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David LaChapelle

make Believe

A photographic artwork of two nude men artistically posed on a blue sphere, with a vibrant sky in the background

Enter the world of David LaChapelle at his first major museum solo exhibition in North America and our first building-wide show. LaChapelle’s iconic images have established him as one of the most influential artists of our time. With over 150 works, the collection blurs reality and fantasy, highlighting the artists’ most iconic works while also presenting new creations for the very first time.

A photo of a woman laying down beneath a large blow-up cheeseburger
A photograph of a man covered in blue paint, wearing a purple flower crown that exudes light beams


The Takeover

In make Believe, poignant visual explorations dialogue with intergenerational icons of visual culture: the last-ever portraits of Andy Warhol (1986) and Michael Jackson (2009); intimate 1990s photos of Tupac, David Bowie, Madonna, and Britney Spears; illustrious fashion campaigns featuring Naomi Campbell (and a rare 1996 portrait of Alexander McQueen in drag); and electrifying portraiture of today’s most talked-about names, like Lizzo, Travis Scott, and Kim Kardashian. In addition to its thematic breadth, make Believe demonstrates the evolution of LaChapelle’s visionary technical approach to the photography medium, with manual compositional manipulation including hand-painted negatives and proprietary analog splicing methods.

A photograph of a nude woman covered in Louis Vuitton logomarks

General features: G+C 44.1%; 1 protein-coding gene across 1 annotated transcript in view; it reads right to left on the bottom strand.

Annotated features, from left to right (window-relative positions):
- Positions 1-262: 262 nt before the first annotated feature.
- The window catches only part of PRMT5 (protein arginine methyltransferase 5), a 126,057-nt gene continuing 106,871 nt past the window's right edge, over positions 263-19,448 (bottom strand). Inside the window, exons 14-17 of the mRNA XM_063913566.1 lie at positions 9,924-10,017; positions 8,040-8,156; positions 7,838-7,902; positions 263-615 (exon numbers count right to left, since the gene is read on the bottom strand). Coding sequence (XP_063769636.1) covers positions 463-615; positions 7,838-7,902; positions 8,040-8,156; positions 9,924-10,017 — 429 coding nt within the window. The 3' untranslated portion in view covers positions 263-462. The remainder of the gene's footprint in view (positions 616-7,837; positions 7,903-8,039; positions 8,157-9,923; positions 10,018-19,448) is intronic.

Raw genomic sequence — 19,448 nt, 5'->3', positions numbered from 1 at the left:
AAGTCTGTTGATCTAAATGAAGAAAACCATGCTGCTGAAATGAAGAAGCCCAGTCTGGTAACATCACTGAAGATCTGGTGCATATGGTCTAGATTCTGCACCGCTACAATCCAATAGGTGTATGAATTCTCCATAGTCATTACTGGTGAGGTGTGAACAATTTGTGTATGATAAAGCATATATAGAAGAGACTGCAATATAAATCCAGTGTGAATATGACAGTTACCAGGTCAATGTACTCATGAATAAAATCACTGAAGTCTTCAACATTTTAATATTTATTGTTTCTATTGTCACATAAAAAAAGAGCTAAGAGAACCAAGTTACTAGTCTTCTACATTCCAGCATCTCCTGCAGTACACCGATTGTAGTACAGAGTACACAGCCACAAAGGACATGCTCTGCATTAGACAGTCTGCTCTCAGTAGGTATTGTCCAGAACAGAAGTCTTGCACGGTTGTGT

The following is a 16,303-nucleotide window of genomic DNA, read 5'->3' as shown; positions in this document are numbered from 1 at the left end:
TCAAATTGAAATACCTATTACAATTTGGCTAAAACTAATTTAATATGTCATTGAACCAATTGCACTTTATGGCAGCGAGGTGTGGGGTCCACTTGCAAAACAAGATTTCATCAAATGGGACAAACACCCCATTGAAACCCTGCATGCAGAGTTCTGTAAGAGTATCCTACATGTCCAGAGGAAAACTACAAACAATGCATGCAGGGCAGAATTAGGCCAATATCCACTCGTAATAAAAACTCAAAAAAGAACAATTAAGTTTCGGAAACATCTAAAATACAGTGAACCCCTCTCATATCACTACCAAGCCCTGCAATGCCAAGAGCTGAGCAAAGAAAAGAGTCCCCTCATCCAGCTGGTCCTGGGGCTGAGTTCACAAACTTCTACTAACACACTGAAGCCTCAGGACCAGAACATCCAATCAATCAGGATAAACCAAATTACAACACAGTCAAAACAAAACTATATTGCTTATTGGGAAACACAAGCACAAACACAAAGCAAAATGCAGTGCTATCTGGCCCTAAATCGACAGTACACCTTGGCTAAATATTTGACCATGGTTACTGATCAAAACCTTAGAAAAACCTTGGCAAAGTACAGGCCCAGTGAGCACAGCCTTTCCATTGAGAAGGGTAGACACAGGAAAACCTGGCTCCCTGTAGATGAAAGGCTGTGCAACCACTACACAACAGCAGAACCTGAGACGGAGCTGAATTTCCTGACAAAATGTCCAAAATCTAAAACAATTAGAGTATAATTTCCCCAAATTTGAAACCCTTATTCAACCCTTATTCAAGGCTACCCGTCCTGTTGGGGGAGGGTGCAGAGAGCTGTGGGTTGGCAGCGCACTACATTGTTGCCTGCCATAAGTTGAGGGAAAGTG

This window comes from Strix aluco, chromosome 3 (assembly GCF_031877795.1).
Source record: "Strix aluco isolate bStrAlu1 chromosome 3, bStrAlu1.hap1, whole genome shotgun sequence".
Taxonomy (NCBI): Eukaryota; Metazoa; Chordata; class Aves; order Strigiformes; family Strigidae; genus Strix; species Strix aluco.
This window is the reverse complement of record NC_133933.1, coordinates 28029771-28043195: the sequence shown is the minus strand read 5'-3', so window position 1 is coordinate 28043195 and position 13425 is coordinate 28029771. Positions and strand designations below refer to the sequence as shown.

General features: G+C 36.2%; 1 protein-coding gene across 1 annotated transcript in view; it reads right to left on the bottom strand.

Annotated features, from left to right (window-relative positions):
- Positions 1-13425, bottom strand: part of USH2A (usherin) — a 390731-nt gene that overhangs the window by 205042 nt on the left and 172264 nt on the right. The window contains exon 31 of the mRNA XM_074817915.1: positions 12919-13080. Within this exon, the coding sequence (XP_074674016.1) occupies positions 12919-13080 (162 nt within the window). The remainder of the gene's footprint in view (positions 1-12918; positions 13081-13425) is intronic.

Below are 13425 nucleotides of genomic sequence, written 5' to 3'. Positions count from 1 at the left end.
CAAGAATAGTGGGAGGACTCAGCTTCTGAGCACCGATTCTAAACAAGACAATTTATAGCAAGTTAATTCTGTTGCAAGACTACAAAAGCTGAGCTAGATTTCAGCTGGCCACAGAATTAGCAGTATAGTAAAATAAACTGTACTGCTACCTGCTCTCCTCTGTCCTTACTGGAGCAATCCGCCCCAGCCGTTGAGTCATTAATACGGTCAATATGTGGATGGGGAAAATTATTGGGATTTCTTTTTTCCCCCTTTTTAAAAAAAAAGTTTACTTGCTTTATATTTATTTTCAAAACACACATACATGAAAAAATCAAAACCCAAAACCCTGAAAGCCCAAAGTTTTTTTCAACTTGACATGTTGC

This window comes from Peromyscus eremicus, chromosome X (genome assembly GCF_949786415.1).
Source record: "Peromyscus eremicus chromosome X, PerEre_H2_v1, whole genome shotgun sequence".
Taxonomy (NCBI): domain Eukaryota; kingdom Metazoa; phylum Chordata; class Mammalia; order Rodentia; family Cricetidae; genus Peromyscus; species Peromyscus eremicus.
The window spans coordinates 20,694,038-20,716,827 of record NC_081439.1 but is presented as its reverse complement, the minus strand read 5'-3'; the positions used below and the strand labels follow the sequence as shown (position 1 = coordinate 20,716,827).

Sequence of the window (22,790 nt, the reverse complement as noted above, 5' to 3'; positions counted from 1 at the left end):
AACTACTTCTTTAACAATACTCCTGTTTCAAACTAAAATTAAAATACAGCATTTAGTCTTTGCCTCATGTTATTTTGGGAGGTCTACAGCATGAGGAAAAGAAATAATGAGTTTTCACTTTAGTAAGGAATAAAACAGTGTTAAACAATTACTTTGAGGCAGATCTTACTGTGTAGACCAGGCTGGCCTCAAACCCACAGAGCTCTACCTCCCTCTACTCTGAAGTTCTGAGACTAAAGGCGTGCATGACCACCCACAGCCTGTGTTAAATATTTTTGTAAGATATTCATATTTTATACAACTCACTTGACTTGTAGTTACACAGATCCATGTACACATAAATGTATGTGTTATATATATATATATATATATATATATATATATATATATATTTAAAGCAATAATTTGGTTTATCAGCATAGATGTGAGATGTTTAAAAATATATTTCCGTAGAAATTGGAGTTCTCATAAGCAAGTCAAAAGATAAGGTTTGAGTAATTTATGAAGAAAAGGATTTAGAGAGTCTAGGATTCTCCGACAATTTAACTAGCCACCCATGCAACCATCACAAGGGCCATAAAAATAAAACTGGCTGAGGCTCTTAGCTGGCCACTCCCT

David LaChapelle was born in Connecticut in 1963 and attended high school at North Carolina School of The Arts. Originally enrolled as a painter, he developed an analogue technique by hand-painting his own negatives to achieve a sublime spectrum of color before processing his film.

At age 17, LaChapelle moved to New York City. Following his first photography show at Gallery 303, he was hired by Andy Warhol to work at Interview Magazine.

Through his mastery of color, unique composition, and imaginative narratives, LaChapelle began to expand the genre of photography. His staged tableau, portrait and still life works challenged devices of traditional photography and his work quickly gained international interest. By 1991, The New York Times predicted, “LaChapelle is certain to influence the work of a new generation…in the same way that Mr. Avedon pioneered so much of what is familiar today.”

In the decades since, LaChapelle has become one of the most published photographers throughout the world with an anthology of books including LaChapelle Land (1996), Hotel LaChapelle (1999), Heaven to Hell (2006), Lost & Found, and Good News (2017). Simultaneously, his work has expanded into music video, film and stage projects. His 2005 feature film Rize was released theatrically in 17 countries. Many of his still and film works have become iconic archetypes of America in the 21st Century.